In less than a week, the editorial board of the state’s largest newspaper has published three asinine commentaries criticizing President Barack Obama while offering not a shred of rebuttal or an extensive differing viewpoint.
The three editorials by The Oklahoman, simply signed with the innocuous byline “The Oklahoman Editorial Board,” show not only how the monopoly newspaper is one of the most biased corporate publications in the world but also how sophomoric, reductionist and anachronistic its editorial page remains in the twenty-first century.
The newspaper is legitimately and obviously obsessed with its hatred of the first African American president in American history. Why? He’s a lame-duck president with two years remaining in office. Republicans now have majorities in the House and Senate. Surely, the newspaper should begin its Hillary-hate at this point, right? What’s the point of rousing the low-information villagers who actually subscribe to this awful newspaper and believe in its one-sided hateful views against Obama right now? With its documented past of hate and bias against minorities under the late publisher Edward L. Gaylord, it’s not difficult to see it as the lingering vestiges of racism. What else could it be?
On Nov. 14, the newspaper published an editorial, “The president’s misplaced priorities, outdated solutions,” that argues the president support for “net neutrality,” which essentially would prevent large, corporate Internet providers from ripping off people by charging them more, perhaps even doubling or tripling prices, is somehow a non-issue and shouldn’t be Obama’s concern. As the headline argues, it’s “misplaced.” The editorial goes on to argue that people just don’t care about it. While it might be true that not many people are paying attention to the issue right now, as the editorial argues, they sure would care about it when their Internet bill went up in price in a major way. What makes this an especially dumb editorial is that the issue has the potential in the future of hurting NewsOK.com, the newspaper’s website, if Internet providers jacked up prices to view videos.
But, then, The Oklahoman has one business model: Use its monopoly to shut down competition and progressive political dissent until newspapers its size and caliber close down. Does anyone here really think its current owner, billionaire energy mogul Philip Anschutz, really cares about people here in Oklahoma or even if the newspaper even flourishes commercially? Isn’t this simply a hobby for the reclusive, right-wing member of the 1 percent.
On Nov. 17, the newspaper published an editorial, “Legacy-building phase underway for Obama presidency,” which produced this rhetorically bizarre gem:
Obama’s visit to China and the wearing of that weird Star Trek costume (or whatever it was) produced a pen-and-phone style agreement for the United States to cut carbon dioxide emissions. This is an exercise in legacy-building. Obama will spend much of his last two years in office beating the drum for global warming remediation.
Note the sarcasm over the Chinese-styled shirt that many leaders of the summit wore one time as a gesture of unity and graciousness for the host country. The newspaper’s criticism of this minor act is a blatant case of xenophobia and, yes, I will say it over and over, just downright racism. People do wear different styles of clothing in different parts of the world or have traditional clothing. How does one even begin to teach students about the world in this place when the state’s largest newspaper makes fun of the way people dress in other countries? Why doesn’t the newspaper just publish an editorial urging Oklahoma children to make fun of kids in other countries that don’t dress like them? It’s called ignorance and bullying.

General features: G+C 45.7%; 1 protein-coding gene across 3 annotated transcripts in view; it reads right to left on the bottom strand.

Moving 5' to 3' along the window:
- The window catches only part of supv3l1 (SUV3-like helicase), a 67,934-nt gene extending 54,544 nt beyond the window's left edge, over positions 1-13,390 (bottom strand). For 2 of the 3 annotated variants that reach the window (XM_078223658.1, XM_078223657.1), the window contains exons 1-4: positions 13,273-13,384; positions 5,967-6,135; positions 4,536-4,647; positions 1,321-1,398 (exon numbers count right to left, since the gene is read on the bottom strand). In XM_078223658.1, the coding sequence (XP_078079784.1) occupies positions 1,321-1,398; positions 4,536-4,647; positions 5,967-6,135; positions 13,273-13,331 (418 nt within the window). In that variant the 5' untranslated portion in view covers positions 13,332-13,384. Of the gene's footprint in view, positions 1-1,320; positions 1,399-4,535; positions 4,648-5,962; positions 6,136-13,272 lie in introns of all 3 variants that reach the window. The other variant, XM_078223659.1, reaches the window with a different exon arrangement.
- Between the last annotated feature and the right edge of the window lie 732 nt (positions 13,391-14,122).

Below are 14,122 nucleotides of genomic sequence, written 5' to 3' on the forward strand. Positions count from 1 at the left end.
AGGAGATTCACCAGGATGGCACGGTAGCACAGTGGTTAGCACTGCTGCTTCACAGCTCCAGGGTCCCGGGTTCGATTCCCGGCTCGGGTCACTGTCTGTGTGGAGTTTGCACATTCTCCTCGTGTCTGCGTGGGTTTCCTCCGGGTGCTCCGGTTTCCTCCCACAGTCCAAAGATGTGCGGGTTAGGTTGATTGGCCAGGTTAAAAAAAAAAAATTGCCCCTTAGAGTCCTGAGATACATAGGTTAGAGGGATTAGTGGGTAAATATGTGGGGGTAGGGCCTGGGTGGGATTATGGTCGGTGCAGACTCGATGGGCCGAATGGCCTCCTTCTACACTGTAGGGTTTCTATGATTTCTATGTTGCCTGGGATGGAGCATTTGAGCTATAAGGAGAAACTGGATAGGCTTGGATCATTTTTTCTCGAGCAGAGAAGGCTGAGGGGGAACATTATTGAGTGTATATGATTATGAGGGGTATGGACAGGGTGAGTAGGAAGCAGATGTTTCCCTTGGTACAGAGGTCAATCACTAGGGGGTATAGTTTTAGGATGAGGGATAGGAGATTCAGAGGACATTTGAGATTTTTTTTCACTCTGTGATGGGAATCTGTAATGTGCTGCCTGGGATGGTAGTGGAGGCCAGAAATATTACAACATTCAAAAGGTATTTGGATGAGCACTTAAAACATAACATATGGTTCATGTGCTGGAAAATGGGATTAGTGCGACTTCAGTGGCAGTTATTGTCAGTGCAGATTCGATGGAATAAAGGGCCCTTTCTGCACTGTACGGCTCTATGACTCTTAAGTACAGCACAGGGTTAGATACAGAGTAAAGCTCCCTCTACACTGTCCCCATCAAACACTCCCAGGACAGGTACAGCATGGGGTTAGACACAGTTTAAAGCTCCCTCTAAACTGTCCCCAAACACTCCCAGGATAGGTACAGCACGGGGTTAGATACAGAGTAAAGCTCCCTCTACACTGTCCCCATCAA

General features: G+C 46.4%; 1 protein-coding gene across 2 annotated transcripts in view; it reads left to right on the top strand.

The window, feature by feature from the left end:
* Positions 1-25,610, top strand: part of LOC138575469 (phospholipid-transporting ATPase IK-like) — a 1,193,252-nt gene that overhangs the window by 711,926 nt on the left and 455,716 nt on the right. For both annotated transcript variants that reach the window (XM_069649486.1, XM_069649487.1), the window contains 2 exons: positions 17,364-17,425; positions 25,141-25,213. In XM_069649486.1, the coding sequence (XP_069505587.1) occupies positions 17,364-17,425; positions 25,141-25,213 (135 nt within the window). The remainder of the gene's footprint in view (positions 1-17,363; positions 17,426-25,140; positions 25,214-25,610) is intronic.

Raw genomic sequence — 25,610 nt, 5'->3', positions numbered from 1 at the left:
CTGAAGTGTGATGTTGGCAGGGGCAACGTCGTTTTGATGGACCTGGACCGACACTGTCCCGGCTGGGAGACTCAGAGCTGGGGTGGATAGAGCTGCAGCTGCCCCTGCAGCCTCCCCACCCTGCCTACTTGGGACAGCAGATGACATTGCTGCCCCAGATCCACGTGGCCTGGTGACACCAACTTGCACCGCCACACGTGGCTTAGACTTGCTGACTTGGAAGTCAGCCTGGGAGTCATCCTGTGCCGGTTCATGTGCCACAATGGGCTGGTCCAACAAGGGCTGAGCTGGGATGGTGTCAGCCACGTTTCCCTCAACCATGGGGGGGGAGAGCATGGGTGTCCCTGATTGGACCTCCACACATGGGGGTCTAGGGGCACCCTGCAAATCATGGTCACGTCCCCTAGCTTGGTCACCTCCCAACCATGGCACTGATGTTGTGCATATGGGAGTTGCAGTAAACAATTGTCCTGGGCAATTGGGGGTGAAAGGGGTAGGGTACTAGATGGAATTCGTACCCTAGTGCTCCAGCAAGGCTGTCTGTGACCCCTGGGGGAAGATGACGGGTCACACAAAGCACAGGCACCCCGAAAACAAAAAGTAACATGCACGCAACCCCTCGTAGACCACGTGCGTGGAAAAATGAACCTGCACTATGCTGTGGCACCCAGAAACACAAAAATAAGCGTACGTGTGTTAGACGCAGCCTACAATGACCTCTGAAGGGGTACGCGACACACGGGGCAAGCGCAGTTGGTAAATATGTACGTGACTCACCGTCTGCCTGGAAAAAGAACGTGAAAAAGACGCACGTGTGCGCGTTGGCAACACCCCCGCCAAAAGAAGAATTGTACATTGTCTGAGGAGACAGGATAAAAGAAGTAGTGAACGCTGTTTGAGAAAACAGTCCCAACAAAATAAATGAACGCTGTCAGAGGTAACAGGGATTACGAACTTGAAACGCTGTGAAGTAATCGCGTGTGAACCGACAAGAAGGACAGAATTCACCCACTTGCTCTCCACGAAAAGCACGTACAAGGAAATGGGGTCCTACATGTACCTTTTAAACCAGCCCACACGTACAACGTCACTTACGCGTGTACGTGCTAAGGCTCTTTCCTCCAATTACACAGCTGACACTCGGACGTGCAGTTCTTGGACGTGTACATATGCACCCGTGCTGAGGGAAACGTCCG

The point of the editorial is that it's wrong for Obama to try to build the historical legacy of his presidency through making progress on global warming by reducing manmade carbon emissions. The Oklahoman editorial board is a longtime supporter of Oklahoma’s U.S. Sen. Jim Inhofe, who calls global warming a hoax and a left-wing scientist conspiracy, so why not just leave it at that? We know The Oklahoman editorial board doesn’t privilege science. So what’s the point of the entire “legacy-building” thing and the xenophobia and racism unless that’s the real point? It’s all just about bashing Obama with racist undertones.
On Nov. 19, the newspaper published an editorial, “Opposition to Obamacare not likely to subside,” which argues, against growing evidence, that the Affordable Care Act is an “albatross for Democrats.” Note the newspaper’s use of the word “Obamacare,” which Republicans have made part of the American lexicon. Here’s the key paragraph for the point I’m making:
So long as Obama is president, Jacobs is correct to predict no fundamental Obamacare changes will become law. And GOP infighting could stymie even modest amendments. That won’t mean Obamacare is increasingly popular. The law has been an electoral albatross for Democrats since its passage. There’s little reason to think this dynamic will change any time soon.
Yes, folks, isn’t it terrible Obama won’t deny health care to the millions upon millions of people who now have insurance and regular medical care? The editorial is preposterous. Its only point is to denigrate the president in any way whatsoever without allowing an appropriate, sustained rebuttal. Obama, Obama, Obama. Bad, bad, bad. WE GET IT ALREADY.
Here’s how the newspaper describes its editorial board:
The Oklahoman Editorial Board consists of Gary Pierson, President and CEO of The Oklahoma Publishing Company; Christopher P. Reen, president and publisher of The Oklahoman; Kelly Dyer Fry, editor and vice president of news; Christy Gaylord Everest, member at large; J.E. McReynolds, Opinion editor; Owen Canfield III. chief editorial writer; and Ray Carter, editorial writer.
Let’s be clear: The Oklahoman editorial page is shameful and craven. Its continued obsession with Obama is truly borderline psychotic and can obviously been seen as racist. Those who perpetuate it by creating or approving its nonsensical content do a grave disservice to the residents in this state and to the quality of life here. In addition, the newspaper’s decision to NOT allow consistent dissenting views to its one-sided arguments is a classic reason why we need better journalistic standards in this country.
What are the Republicans and The Oklahoman editorial board going to do now that local oil baron Harold Hamm has called the northern segment of the Keystone XL pipeline “not relevant”?